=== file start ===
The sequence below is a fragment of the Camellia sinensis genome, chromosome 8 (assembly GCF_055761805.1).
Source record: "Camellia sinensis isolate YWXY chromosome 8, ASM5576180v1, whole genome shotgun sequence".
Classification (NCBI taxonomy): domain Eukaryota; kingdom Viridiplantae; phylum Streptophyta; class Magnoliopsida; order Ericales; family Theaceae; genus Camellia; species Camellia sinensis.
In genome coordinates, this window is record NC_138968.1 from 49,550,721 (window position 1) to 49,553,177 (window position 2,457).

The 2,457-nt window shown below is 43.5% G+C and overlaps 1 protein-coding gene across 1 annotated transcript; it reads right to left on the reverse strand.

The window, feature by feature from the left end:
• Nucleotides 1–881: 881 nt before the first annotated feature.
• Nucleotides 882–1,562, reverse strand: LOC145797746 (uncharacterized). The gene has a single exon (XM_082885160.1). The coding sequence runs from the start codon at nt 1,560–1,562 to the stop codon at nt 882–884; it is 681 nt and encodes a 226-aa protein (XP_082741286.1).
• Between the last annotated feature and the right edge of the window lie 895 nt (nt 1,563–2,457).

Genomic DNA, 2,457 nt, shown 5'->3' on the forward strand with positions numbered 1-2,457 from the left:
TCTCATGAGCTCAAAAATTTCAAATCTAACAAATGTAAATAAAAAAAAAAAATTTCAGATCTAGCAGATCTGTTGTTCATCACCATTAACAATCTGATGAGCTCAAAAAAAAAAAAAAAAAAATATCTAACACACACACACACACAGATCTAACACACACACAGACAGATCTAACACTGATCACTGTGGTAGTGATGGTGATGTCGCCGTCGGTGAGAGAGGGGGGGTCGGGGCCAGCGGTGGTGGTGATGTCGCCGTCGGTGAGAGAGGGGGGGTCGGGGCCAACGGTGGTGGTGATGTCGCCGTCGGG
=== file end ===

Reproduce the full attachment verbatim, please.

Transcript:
The sequence below is a fragment of the Camellia sinensis genome, chromosome 8 (assembly GCF_055761805.1).
Source record: "Camellia sinensis isolate YWXY chromosome 8, ASM5576180v1, whole genome shotgun sequence".
Classification (NCBI taxonomy): domain Eukaryota; kingdom Viridiplantae; phylum Streptophyta; class Magnoliopsida; order Ericales; family Theaceae; genus Camellia; species Camellia sinensis.
In genome coordinates, this window is record NC_138968.1 from 49,550,721 (window position 1) to 49,553,177 (window position 2,457).

The 2,457-nt window shown below is 43.5% G+C and overlaps 1 protein-coding gene across 1 annotated transcript; it reads right to left on the reverse strand.

The window, feature by feature from the left end:
• Nucleotides 1–881: 881 nt before the first annotated feature.
• Nucleotides 882–1,562, reverse strand: LOC145797746 (uncharacterized). The gene has a single exon (XM_082885160.1). The coding sequence runs from the start codon at nt 1,560–1,562 to the stop codon at nt 882–884; it is 681 nt and encodes a 226-aa protein (XP_082741286.1).
• Between the last annotated feature and the right edge of the window lie 895 nt (nt 1,563–2,457).

Genomic DNA, 2,457 nt, shown 5'->3' on the forward strand with positions numbered 1-2,457 from the left:
TCTCATGAGCTCAAAAATTTCAAATCTAACAAATGTAAATAAAAAAAAAAAATTTCAGATCTAGCAGATCTGTTGTTCATCACCATTAACAATCTGATGAGCTCAAAAAAAAAAAAAAAAAAATATCTAACACACACACACACACAGATCTAACACACACACAGACAGATCTAACACTGATCACTGTGGTAGTGATGGTGATGTCGCCGTCGGTGAGAGAGGGGGGGTCGGGGCCAGCGGTGGTGGTGATGTCGCCGTCGGTGAGAGAGGGGGGGTCGGGGCCAACGGTGGTGGTGATGTCGCCGTCGGG